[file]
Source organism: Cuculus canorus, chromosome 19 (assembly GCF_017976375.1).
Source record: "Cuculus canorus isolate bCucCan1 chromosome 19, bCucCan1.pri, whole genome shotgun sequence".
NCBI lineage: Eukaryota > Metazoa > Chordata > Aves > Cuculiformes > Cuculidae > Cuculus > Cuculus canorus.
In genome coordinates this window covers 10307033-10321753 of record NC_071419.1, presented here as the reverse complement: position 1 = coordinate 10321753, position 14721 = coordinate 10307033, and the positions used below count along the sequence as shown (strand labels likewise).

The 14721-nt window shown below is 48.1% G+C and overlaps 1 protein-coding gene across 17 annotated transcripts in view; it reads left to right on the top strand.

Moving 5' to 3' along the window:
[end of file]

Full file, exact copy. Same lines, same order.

Source organism: Cuculus canorus, chromosome 19 (assembly GCF_017976375.1).
Source record: "Cuculus canorus isolate bCucCan1 chromosome 19, bCucCan1.pri, whole genome shotgun sequence".
NCBI lineage: Eukaryota > Metazoa > Chordata > Aves > Cuculiformes > Cuculidae > Cuculus > Cuculus canorus.
In genome coordinates this window covers 10307033-10321753 of record NC_071419.1, presented here as the reverse complement: position 1 = coordinate 10321753, position 14721 = coordinate 10307033, and the positions used below count along the sequence as shown (strand labels likewise).

The 14721-nt window shown below is 48.1% G+C and overlaps 1 protein-coding gene across 17 annotated transcripts in view; it reads left to right on the top strand.

Moving 5' to 3' along the window: